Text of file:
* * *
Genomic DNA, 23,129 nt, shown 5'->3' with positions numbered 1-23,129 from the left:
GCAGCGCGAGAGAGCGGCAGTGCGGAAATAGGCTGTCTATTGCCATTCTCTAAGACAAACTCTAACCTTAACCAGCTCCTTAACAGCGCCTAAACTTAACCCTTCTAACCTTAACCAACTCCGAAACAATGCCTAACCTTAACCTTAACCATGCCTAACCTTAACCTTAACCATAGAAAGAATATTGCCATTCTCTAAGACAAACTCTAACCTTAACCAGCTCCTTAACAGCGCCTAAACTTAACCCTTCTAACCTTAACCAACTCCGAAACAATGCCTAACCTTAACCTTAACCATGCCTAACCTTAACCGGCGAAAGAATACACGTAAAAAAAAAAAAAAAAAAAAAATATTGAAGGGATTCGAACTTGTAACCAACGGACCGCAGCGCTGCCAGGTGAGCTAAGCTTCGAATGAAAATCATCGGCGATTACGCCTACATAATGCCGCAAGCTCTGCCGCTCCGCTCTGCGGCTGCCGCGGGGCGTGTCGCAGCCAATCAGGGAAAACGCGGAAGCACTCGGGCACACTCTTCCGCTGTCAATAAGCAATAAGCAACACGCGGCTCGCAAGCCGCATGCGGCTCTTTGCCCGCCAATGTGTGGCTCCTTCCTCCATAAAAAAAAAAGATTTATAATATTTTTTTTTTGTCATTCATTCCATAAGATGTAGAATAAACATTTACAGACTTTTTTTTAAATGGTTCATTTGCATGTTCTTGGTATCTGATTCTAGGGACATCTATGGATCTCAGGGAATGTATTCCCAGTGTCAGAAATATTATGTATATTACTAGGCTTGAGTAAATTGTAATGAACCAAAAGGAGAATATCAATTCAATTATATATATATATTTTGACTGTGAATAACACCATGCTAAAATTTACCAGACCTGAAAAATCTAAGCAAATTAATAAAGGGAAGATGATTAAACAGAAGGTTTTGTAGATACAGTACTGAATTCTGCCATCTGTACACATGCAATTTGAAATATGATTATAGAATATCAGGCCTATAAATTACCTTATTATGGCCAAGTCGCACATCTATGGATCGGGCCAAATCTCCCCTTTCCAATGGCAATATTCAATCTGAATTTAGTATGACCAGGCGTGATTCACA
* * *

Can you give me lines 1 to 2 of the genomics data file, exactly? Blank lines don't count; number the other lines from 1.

Genomic DNA, 23,129 nt, shown 5'->3' with positions numbered 1-23,129 from the left:
GCAGCGCGAGAGAGCGGCAGTGCGGAAATAGGCTGTCTATTGCCATTCTCTAAGACAAACTCTAACCTTAACCAGCTCCTTAACAGCGCCTAAACTTAACCCTTCTAACCTTAACCAACTCCGAAACAATGCCTAACCTTAACCTTAACCATGCCTAACCTTAACCTTAACCATAGAAAGAATATTGCCATTCTCTAAGACAAACTCTAACCTTAACCAGCTCCTTAACAGCGCCTAAACTTAACCCTTCTAACCTTAACCAACTCCGAAACAATGCCTAACCTTAACCTTAACCATGCCTAACCTTAACCGGCGAAAGAATACACGTAAAAAAAAAAAAAAAAAAAAAATATTGAAGGGATTCGAACTTGTAACCAACGGACCGCAGCGCTGCCAGGTGAGCTAAGCTTCGAATGAAAATCATCGGCGATTACGCCTACATAATGCCGCAAGCTCTGCCGCTCCGCTCTGCGGCTGCCGCGGGGCGTGTCGCAGCCAATCAGGGAAAACGCGGAAGCACTCGGGCACACTCTTCCGCTGTCAATAAGCAATAAGCAACACGCGGCTCGCAAGCCGCATGCGGCTCTTTGCCCGCCAATGTGTGGCTCCTTCCTCCATAAAAAAAAAAGATTTATAATATTTTTTTTTTGTCATTCATTCCATAAGATGTAGAATAAACATTTACAGACTTTTTTTTAAATGGTTCATTTGCATGTTCTTGGTATCTGATTCTAGGGACATCTATGGATCTCAGGGAATGTATTCCCAGTGTCAGAAATATTATGTATATTACTAGGCTTGAGTAAATTGTAATGAACCAAAAGGAGAATATCAATTCAATTATATATATATATTTTGACTGTGAATAACACCATGCTAAAATTTACCAGACCTGAAAAATCTAAGCAAATTAATAAAGGGAAGATGATTAAACAGAAGGTTTTGTAGATACAGTACTGAATTCTGCCATCTGTACACATGCAATTTGAAATATGATTATAGAATATCAGGCCTATAAATTACCTTATTATGGCCAAGTCGCACATCTATGGATCGGGCCAAATCTCCCCTTTCCAATGGCAATATTCAATCTGAATTTAGTATGACCAGGCGTGATTCACA